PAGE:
‘I’ve been lucky all my life,’ Peter Lavery, the former Belfast bus driver who won £10.2 million on May 18 1996, says. ‘I’ve lived in the heart of Belfast, escaped bombs, driven my bus on the Falls Road and seen the bus in front of me get hijacked. But it wasn’t me. That was luck. And that night I won the lottery, 33.5 million people played it. I’m the one who got it. Luck of the draw!’
Lavery, 52, is sitting in front of me, tweed cap on the table. He speaks in a thick working-class Belfast accent, and bangs the table and blows out his cheeks when he wants to make a point.
‘I spent half a million on cars in the first couple of years,’ he says matter-of-factly. Back then, cars (which, 18 years on, don’t fuss him so much) and his mock-Tudor house in Belfast’s upmarket ‘Golden Triangle’, bought six weeks after his win, were his chief blowouts. (The house, 6,500sq ft, is too big for him now, he says.) There were also a few high-end holidays for family and friends. But then what? How does a man from a working-class area in east Belfast, already prone to heavy drinking and who was blathered down the pub when the news of the lottery win came in – ‘I could never drink five pints; it always had to be 15’ – and who left school without any qualifications, barely able to read because of dyslexia, cope with winning £10 million?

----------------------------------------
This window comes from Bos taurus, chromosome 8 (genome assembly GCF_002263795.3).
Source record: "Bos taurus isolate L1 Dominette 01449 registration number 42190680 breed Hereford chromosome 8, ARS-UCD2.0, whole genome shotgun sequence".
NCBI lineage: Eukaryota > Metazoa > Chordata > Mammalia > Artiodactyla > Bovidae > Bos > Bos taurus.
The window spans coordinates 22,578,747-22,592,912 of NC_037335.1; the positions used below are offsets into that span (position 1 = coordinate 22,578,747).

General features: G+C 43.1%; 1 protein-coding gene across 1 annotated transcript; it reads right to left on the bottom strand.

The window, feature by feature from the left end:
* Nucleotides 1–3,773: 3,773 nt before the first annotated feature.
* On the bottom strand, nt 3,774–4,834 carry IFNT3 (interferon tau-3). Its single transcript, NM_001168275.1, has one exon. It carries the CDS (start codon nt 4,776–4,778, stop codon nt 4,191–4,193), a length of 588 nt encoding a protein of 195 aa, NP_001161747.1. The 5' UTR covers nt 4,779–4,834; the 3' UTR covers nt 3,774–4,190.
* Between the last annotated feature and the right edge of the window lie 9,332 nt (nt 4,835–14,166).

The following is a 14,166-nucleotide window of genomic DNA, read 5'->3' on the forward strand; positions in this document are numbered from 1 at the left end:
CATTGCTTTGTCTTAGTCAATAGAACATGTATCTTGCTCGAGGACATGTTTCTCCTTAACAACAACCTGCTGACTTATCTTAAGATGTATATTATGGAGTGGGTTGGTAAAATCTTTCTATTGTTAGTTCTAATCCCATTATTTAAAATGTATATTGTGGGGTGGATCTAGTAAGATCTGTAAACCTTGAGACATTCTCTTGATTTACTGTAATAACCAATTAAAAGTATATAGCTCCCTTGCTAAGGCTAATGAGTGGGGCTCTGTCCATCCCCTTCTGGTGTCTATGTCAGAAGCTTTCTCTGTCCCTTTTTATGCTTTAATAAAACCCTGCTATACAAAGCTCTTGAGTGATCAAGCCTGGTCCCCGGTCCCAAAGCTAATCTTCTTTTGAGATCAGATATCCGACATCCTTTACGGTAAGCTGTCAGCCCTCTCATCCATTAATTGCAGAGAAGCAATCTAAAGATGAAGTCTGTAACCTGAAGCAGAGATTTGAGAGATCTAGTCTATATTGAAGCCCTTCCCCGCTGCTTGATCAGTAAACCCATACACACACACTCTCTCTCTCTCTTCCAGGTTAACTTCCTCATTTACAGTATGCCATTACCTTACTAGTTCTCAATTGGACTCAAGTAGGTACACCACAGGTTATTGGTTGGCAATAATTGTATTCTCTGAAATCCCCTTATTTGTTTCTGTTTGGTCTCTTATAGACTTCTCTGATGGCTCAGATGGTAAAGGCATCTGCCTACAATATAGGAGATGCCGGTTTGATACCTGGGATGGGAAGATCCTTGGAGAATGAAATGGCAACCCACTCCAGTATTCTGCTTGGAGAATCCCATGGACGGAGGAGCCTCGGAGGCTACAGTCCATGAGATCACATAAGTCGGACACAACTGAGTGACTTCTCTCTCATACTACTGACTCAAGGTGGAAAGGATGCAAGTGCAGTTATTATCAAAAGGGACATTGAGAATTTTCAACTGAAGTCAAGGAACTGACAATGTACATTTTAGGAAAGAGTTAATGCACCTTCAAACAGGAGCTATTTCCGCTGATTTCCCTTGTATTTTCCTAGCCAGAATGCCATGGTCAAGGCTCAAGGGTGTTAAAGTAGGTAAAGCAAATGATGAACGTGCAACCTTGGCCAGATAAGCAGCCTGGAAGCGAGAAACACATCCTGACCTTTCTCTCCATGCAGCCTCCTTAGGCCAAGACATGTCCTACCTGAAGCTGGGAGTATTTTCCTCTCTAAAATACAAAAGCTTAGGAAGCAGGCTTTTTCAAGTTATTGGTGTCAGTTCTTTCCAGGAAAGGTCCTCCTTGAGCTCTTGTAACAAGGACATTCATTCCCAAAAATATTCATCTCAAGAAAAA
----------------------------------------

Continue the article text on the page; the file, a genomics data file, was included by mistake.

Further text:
Lavery admits that at the beginning the trajectory did not look good for him. For half a year he was teetering on becoming a lottery-winner cliche. ‘I didn’t work for six months and I had worked all my life beforehand,’ he says. After his win he had gone to work for one last shift on the buses before handing in his notice. ‘I didn’t know what to do with myself. I was drinking five days a week. I was going to kill myself. There’s a happy medium. A doctor, who is a friend, said to me, “You’d better get busy.” So I went [to the opposite extreme], where I did too much work and not enough play. But if I put myself into something, I put myself into it. I either do it or I don’t. I work harder today than I did before 1996.’